Home Opinion Column Drop fails aren’t as bad as W’s

Drop fails aren’t as bad as W’s


The big question that comes to mind by many students is, “Should I take a fail or drop and get a W?” It’s a big debate and the decision may not be easy.

Taking a fail in a class is something that any student doesn’t want. Especially if they are paying for that class. However, taking a fail does have its benefits.

If you fail a class, it’s not the end of the world. A student should admit why they failed the class and move on. Since you’re in college you are there to learn. Failing a class happens to the best of students.

There is a light at the end of the tunnel though. Some colleges give up to three tries to make up a class a student didn’t do well in.

A fail and a “W” are two things no student wants to have on their student record. However, a fail can be made up to three times. The student however must get that class out of the way or they can’t make it up after.

Failing a class might be bad simply because it might make the student feel awkward, embarrassed, and unsure if they can succeed in college.

Taking a fail can make the student a better learner. It can help the student understand his or her self better. It can be a kick in the pants the student needs to do better, not just in the class they failed. Also for any classes the student takes in the near future.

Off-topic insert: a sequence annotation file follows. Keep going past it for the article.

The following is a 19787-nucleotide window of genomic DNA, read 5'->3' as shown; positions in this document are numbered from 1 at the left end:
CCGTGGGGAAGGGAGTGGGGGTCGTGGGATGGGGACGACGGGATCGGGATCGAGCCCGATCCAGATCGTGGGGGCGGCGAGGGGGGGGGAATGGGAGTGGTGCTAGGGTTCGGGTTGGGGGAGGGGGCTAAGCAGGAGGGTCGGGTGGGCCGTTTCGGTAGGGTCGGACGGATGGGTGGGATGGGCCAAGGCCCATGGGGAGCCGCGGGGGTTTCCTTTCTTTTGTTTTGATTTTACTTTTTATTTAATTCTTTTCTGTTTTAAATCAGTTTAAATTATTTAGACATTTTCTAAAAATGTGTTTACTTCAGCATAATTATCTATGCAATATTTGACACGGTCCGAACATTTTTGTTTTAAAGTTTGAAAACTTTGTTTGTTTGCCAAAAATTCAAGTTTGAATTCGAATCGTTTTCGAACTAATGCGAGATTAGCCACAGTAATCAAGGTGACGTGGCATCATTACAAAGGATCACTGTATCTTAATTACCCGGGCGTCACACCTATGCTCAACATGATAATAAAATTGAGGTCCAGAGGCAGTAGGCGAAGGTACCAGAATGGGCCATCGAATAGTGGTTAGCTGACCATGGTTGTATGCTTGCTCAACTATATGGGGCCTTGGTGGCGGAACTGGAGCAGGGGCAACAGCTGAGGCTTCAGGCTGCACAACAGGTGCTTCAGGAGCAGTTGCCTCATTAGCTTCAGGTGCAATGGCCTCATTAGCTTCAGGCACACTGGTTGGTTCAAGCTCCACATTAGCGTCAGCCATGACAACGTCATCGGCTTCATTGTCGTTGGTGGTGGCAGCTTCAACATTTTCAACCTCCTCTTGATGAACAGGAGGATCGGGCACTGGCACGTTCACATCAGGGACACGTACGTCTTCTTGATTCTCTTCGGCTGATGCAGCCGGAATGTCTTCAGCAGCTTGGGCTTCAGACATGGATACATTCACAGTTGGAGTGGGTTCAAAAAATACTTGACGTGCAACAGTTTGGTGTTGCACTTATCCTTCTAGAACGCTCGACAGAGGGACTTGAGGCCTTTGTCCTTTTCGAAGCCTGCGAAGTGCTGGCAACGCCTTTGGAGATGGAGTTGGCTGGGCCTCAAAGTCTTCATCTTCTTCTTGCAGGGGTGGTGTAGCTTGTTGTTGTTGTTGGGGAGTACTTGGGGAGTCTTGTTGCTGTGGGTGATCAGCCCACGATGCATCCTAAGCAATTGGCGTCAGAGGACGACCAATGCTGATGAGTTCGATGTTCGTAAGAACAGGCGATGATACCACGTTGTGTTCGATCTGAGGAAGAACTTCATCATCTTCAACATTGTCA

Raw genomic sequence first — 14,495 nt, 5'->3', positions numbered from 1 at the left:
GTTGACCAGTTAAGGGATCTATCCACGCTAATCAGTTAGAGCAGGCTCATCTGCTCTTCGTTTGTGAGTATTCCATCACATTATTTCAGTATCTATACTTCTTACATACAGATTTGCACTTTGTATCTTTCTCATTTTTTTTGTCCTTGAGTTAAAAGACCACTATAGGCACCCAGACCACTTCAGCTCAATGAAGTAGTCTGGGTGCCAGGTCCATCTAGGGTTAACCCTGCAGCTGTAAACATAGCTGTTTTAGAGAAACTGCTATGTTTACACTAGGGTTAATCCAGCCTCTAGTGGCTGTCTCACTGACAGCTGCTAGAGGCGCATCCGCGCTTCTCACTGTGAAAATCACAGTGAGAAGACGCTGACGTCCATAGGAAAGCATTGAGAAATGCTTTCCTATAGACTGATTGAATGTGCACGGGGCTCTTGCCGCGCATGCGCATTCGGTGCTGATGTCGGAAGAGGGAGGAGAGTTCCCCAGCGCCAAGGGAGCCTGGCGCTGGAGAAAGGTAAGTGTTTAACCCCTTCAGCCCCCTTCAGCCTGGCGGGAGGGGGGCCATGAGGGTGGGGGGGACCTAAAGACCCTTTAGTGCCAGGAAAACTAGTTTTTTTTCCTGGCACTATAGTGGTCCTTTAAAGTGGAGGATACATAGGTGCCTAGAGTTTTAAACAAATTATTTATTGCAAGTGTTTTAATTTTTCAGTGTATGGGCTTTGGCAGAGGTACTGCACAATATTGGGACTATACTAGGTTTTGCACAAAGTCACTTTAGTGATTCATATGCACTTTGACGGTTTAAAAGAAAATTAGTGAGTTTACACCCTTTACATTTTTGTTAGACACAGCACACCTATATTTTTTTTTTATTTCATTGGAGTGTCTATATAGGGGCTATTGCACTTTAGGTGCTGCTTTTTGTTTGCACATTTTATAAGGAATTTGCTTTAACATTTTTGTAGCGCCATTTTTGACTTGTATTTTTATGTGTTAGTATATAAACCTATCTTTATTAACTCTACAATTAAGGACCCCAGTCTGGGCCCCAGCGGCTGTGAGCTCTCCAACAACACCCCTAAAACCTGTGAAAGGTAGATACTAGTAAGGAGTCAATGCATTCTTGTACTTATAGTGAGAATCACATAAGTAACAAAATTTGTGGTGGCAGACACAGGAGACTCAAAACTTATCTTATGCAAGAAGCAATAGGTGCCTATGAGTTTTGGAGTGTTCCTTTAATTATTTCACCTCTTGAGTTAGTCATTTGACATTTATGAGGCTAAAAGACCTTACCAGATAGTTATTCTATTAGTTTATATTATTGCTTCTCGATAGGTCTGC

Just because the student failed, doesn’t mean they ruined their lives. Or think they are in a disastrous situation. He or she just can take away the good from what is undeniably a bad situation.

People who fail classes live normal lives, are healthy people, and are happy. Even though it’s overwhelming in the moment, students should not stress themselves out.

Students can overcome this situation. Just learn not to repeat it in the future. Instead of pounding on the chest and stressing yourself and your loved ones, there are many benefits a student can take from this.

Meanwhile, withdrawing from a class can be more challenging. When a student withdraws from a class the W appears on the transcript. If a student withdraws from a class, the potential employers can question their commitment to the job. Employers believe they might not be committed and may not hire them.

Failing a class may hurt the GPA, but students can request for it not to be counted when they move on.

Even if it’s not recommended, taking a fail can be more beneficial than a W.